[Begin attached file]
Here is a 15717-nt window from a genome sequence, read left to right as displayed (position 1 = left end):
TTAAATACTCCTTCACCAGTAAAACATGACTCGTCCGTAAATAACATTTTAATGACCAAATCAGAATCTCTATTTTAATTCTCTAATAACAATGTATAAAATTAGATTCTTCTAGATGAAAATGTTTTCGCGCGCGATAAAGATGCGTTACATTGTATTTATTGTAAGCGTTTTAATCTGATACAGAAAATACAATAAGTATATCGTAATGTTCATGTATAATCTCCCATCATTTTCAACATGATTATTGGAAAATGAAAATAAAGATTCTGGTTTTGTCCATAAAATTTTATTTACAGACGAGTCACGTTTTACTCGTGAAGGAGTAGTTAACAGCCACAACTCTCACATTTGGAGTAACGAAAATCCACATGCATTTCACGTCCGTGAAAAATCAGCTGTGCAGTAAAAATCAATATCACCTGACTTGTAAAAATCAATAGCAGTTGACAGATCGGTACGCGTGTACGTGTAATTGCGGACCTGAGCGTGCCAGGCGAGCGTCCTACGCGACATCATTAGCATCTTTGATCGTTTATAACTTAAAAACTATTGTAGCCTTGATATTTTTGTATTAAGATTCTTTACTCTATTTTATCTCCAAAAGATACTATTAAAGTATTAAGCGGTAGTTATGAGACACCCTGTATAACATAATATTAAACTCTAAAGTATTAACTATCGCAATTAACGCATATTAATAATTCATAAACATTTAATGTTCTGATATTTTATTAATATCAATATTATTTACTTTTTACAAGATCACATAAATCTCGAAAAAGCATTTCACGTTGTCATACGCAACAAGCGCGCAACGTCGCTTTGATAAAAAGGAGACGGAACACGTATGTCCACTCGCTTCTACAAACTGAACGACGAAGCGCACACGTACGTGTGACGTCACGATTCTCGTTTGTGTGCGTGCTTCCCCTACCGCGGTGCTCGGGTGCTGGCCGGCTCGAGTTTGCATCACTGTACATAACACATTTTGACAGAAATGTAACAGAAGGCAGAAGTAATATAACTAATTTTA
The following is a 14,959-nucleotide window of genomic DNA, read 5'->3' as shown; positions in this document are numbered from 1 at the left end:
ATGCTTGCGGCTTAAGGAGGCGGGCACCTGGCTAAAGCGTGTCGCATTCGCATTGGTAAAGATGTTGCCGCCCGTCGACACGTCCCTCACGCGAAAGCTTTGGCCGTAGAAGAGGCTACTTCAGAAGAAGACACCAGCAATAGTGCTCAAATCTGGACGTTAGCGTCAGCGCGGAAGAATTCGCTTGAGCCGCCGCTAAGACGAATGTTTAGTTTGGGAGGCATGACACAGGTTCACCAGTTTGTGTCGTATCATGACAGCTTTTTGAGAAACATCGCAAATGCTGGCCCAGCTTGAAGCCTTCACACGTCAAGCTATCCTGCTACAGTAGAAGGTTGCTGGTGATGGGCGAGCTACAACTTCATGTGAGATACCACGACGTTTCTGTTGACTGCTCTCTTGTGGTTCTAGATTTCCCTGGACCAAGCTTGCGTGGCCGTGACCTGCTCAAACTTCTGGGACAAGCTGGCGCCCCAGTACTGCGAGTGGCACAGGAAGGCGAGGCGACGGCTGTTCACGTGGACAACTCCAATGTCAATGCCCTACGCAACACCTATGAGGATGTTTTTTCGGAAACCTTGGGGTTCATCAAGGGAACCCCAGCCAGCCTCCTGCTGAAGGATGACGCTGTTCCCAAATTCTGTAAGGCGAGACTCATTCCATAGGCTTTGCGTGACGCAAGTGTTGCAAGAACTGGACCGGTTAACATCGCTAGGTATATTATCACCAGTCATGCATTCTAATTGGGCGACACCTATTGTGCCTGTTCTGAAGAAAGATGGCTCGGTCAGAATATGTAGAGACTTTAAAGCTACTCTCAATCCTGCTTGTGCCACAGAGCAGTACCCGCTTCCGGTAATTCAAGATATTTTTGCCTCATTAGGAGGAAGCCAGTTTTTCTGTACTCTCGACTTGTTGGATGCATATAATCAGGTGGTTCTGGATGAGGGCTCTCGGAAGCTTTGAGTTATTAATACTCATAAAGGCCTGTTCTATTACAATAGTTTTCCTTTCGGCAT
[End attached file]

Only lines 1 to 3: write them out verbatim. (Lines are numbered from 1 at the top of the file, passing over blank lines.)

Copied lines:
Here is a 15717-nt window from a genome sequence, read left to right as displayed (position 1 = left end):
TTAAATACTCCTTCACCAGTAAAACATGACTCGTCCGTAAATAACATTTTAATGACCAAATCAGAATCTCTATTTTAATTCTCTAATAACAATGTATAAAATTAGATTCTTCTAGATGAAAATGTTTTCGCGCGCGATAAAGATGCGTTACATTGTATTTATTGTAAGCGTTTTAATCTGATACAGAAAATACAATAAGTATATCGTAATGTTCATGTATAATCTCCCATCATTTTCAACATGATTATTGGAAAATGAAAATAAAGATTCTGGTTTTGTCCATAAAATTTTATTTACAGACGAGTCACGTTTTACTCGTGAAGGAGTAGTTAACAGCCACAACTCTCACATTTGGAGTAACGAAAATCCACATGCATTTCACGTCCGTGAAAAATCAGCTGTGCAGTAAAAATCAATATCACCTGACTTGTAAAAATCAATAGCAGTTGACAGATCGGTACGCGTGTACGTGTAATTGCGGACCTGAGCGTGCCAGGCGAGCGTCCTACGCGACATCATTAGCATCTTTGATCGTTTATAACTTAAAAACTATTGTAGCCTTGATATTTTTGTATTAAGATTCTTTACTCTATTTTATCTCCAAAAGATACTATTAAAGTATTAAGCGGTAGTTATGAGACACCCTGTATAACATAATATTAAACTCTAAAGTATTAACTATCGCAATTAACGCATATTAATAATTCATAAACATTTAATGTTCTGATATTTTATTAATATCAATATTATTTACTTTTTACAAGATCACATAAATCTCGAAAAAGCATTTCACGTTGTCATACGCAACAAGCGCGCAACGTCGCTTTGATAAAAAGGAGACGGAACACGTATGTCCACTCGCTTCTACAAACTGAACGACGAAGCGCACACGTACGTGTGACGTCACGATTCTCGTTTGTGTGCGTGCTTCCCCTACCGCGGTGCTCGGGTGCTGGCCGGCTCGAGTTTGCATCACTGTACATAACACATTTTGACAGAAATGTAACAGAAGGCAGAAGTAATATAACTAATTTTA
The following is a 14,959-nucleotide window of genomic DNA, read 5'->3' as shown; positions in this document are numbered from 1 at the left end: